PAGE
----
The endogenous protein content of ruminant proximal duodenal digesta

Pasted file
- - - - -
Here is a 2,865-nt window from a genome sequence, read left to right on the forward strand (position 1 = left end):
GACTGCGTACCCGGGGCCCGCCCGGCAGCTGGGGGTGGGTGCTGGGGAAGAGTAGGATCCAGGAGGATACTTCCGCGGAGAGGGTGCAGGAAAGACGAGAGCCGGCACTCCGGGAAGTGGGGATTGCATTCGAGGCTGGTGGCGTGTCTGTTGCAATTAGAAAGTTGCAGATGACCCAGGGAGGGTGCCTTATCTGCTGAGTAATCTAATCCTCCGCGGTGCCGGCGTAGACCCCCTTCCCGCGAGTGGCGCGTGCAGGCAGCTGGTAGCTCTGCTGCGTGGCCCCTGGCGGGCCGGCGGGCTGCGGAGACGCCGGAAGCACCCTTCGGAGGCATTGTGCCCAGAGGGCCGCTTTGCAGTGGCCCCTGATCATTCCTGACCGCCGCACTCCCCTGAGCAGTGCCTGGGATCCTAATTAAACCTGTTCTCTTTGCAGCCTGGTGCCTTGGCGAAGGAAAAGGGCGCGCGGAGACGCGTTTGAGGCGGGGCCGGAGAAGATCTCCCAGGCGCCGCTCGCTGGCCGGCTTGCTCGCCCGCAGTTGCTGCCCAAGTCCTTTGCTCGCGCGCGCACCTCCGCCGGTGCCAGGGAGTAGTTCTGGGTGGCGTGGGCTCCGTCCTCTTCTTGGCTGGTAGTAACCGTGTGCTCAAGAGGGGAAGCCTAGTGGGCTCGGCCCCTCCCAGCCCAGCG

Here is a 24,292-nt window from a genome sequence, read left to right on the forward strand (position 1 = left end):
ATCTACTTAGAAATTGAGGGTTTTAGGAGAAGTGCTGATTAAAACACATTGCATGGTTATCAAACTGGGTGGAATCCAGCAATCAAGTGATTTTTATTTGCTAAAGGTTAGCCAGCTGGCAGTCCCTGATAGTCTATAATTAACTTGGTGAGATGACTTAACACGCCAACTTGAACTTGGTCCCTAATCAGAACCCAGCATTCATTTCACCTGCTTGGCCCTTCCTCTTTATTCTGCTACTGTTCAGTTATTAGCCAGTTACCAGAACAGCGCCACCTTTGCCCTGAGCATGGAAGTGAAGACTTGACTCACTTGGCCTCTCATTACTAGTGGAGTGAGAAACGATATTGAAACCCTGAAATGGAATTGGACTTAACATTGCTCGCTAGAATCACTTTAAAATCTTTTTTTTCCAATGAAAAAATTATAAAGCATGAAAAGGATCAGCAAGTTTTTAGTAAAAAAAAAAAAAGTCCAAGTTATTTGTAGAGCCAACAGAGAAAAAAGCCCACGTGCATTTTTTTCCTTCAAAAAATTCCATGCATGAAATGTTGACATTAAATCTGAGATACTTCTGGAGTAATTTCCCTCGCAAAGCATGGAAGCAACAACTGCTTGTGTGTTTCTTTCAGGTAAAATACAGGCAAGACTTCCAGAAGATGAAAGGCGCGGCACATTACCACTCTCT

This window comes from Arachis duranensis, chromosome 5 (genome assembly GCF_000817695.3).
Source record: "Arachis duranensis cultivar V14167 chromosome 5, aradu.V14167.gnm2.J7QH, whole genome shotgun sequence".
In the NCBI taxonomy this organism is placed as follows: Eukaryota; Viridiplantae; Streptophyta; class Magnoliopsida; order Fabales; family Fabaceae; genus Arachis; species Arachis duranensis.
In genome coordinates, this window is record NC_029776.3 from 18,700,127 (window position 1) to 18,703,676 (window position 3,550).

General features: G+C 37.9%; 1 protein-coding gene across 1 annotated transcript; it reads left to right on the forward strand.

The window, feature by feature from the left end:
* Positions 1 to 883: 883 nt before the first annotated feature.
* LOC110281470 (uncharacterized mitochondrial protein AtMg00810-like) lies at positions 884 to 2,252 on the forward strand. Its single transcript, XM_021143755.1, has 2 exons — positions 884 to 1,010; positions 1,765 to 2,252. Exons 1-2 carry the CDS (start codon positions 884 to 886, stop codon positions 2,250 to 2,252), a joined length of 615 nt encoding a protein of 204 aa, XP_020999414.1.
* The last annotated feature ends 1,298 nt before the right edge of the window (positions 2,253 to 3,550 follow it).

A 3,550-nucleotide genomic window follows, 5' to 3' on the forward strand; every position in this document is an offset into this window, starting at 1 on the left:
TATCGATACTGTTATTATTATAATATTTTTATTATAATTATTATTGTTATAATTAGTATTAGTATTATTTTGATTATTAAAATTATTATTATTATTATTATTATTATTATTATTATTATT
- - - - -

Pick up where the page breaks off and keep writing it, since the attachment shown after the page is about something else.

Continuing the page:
Protein arriving at the ruminant proximal duodenum consists of microbial protein, undegraded feed protein and endogenous protein. In this study, endogenous protein is defined as that fraction of the digesta derived from the animal itself (e.g. enzymes, plasma proteins, sloughed cells and mucus), not including any endogenous protein which may have been incorporated into the microorganisms. Recent feeding schemes (e.g. ARC 1980, 1984) require an accurate value of the degradability of feed in the rumen. When degradability is determined in vivo failure to account for a quantity of endogenous protein in the proximal duodenal digesta results in an underestimate of the degradability of a ration. Direct estimates of the endogenous protein content of proximal duodenal digesta are therefore required. This thesis describes the development of a method to do this and its application to sheep and cattle. The approach adopted, based on the concept of isotope dilution, involved a continuous intravenous infusion of L-[4,5-3H]-leucine. This resulted in all body protein becoming labelled. Any label detected in the duodenal digesta must therefore be derived from the animal itself. A comparison of the specific activity of duodenal digesta with that of suitable precursor proteins provided an estimate of the proportion of duodenal digesta of endogenous origin. Interestingly, the bacterial fraction of duodenal digesta was also labelled. This indicated that bacteria were utilising an endogenous source of leucine and circumstantial evidence suggested that this was derived largely from the rumen epithelium. The validity of the L-[4,5-3H]-leucine technique was investigated using three sheep fed an essentially protein free diet. Values of endogenous protein flow derived via the proposed technique (2.6 + 1.00 g N/day) were compared with those calculated by difference (2.1 + 0.92 g N/day). A possible dietary influence on the endogenous protein content of ruminant proximal duodenal digesta was examined. An estimate of 2.6 + 0.58 g N/day was derived for three sheep fed a concentrate diet and 2.1 + 0.22 g N/day for three sheep fed long hay. Thus, contrary to previous suggestions, no significant dietary effect was observed. Possible reasons for this are discussed. The proposed technique was also applied to derive estimates in cattle. A value of 11.3 + 1.73 g N/day was obtained for four steers (170 kg) fed silage supplemented with fishmeal. The continuous intravenous infusion of L-[4,5-3H]-leucine method is the first technique to provide a direct determination of the endogenous protein component of ruminant proximal duodenal digesta which can be applied to any dietary regime and used in sheep and cattle.